My LO is ambulatory and she enjoys going out to eat and riding in the car. Her “loop” of the same questions mostly disappears when we are out. I think the visual stimulation is very good for her.

The problem comes when I take her back to her room. Then all the same 8 or so questions begin and she can easily go for 1 hour (or however long I’ll stay). I have signs up and prompt cards which help - but she prefers to get the info from me. The longer I stay, it seems the more upset she gets with herself. She says she wants to go over it with me so it will help her get the info in her head. It seems cruel to leave but almost more cruel to stay. Sometimes I’ll text my sister and tell her to call my LO so I can extricate myself.

Thoughts anyone?

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As soon as her agitation starts, give her a hug, say

“I love you Dear (______), and I have to go to (_____) right now, but I’ll be back (tomorrow, soon). It’s almost time for (supper, recreation time, a movie, your nap). Hope you enjoy it”.

And then LEAVE. Her caregivers are familiar with her behavior, and will deal with it after you leave. Don’t turn around or come back or respond to what she says.

This was the toughest part of placing my LO, and this approach DID work.
Helpful Answer (17)
Reply to AnnReid

My Moms common area was just as you walked into the facility so easy to "leave her off" because there was already people there. You do with Mom the same thing u do with a child ur living off the first time to kindergarten. You hug her, kiss her on the cheek, say see u later and leave.
Helpful Answer (10)
Reply to JoAnn29

I found it best to just leave, I dropped my step-mother off, said goodbye and left.

The event was over, we did lunch and took a ride, I left on a positive note, she merged back into her life.
Helpful Answer (9)
Reply to MeDolly

Could she be picking up on your ambivalence about leaving? I like the idea of enlisting the facility's help and making the goodbye short and sweet. I think it's easier on her emotionally not to draw it out.
Helpful Answer (8)
Reply to iameli

I time my visits before lunch so it’s a short pleasant goodbye and then she’s got a meal to distract her. Goodbyes right before an activity work too.

Took me a few times to figure this one out!
Helpful Answer (8)
Reply to Madisoncuckoo7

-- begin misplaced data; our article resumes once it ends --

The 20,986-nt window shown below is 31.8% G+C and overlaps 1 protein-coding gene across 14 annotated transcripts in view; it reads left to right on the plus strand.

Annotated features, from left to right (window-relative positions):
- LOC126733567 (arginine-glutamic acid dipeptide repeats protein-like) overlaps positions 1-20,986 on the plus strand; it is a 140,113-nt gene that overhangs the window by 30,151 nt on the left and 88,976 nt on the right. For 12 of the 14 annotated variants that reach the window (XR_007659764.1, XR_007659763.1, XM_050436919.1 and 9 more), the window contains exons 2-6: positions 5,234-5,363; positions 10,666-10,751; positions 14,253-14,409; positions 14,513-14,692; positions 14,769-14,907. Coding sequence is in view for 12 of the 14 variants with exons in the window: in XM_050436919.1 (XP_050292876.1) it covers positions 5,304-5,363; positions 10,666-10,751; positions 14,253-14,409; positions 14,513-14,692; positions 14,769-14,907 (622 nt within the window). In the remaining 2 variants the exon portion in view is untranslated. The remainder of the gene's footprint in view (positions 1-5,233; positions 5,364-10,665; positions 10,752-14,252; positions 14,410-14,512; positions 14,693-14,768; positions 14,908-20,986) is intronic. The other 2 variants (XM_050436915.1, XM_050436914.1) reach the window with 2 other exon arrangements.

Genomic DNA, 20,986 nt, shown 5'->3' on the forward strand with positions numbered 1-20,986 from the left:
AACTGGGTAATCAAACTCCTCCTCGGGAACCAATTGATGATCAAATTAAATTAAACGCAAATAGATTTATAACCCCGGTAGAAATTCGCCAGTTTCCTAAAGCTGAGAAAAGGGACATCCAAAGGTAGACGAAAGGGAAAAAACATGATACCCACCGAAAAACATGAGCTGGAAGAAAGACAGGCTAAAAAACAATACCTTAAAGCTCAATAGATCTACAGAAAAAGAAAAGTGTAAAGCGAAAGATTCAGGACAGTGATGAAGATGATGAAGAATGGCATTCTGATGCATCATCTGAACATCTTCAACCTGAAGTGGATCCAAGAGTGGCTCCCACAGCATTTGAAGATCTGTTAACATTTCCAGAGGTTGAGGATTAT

Missymiss Jan 20, 2023
I do the sand when I'm able with my mom. Before a meal, and close enough timing to not overstay. She has friends she eats meals with, so a visit and then she's off with friends. If I'm there too long, she gets morose and starts complaining and asking to go back to her house, and there is no answer for either of those. Managing my time is easier and avoids the questions.
Your profile says your Mom is in AL. You can work with a staff member to meet you back in the lobby where you can say goodbye and she'll be taken back to her room. Or you can take her directly to some activity that is going in the facility at the time (this would require you to know their calendar) and then say goodbye while she's engaged in something else. With my MIL we ask what show she wants to watch on tv and set it up for her then give a quick goodbye. Distraction is the key.
Helpful Answer (7)
Reply to Geaton777
Cover999 Jan 8, 2023
That's sad
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I think that you are correct in saying that you feel that you are adding to her confusion by staying longer.

I would lovingly tell her goodbye and that you will see her soon. She will adapt to her surroundings after you leave.

You can always call her facility after you get home if you need reassurance of how she is doing.

Best wishes to you and your family.
Helpful Answer (6)
Reply to NeedHelpWithMom

I would always say "see you later alligator", so she could say back to me "after while crocodile". Then I'd give her a big hug, kiss her forehead, and leave with a big smile. Sometimes she'd ask if I was leaving her there. She'd ask because she didn't know where she was, so I'd get something of hers I knew she'd remember, like one of her stuffed animals for her to hold. It was always easier in the common room where other people were around to distract her.
Helpful Answer (6)
Reply to ArtistDaughter

Leave your mother at the AL without too much drama and agonizing. Her asking for repeated reassurance and answers is her way of preventing or delaying your leaving. Drop her off, give her a kiss, say "See you next week" (or whatever your time plan) and leave.
Helpful Answer (5)
Reply to RedVanAnnie

When you return sit her in the "Common Room" and get her involved with a game or other project that is going on. Take her coat and other belongings and bring them back to the room and then leave.
don't make a big deal about leaving just go. Harder on you than her.
Helpful Answer (5)
Reply to Grandma1954

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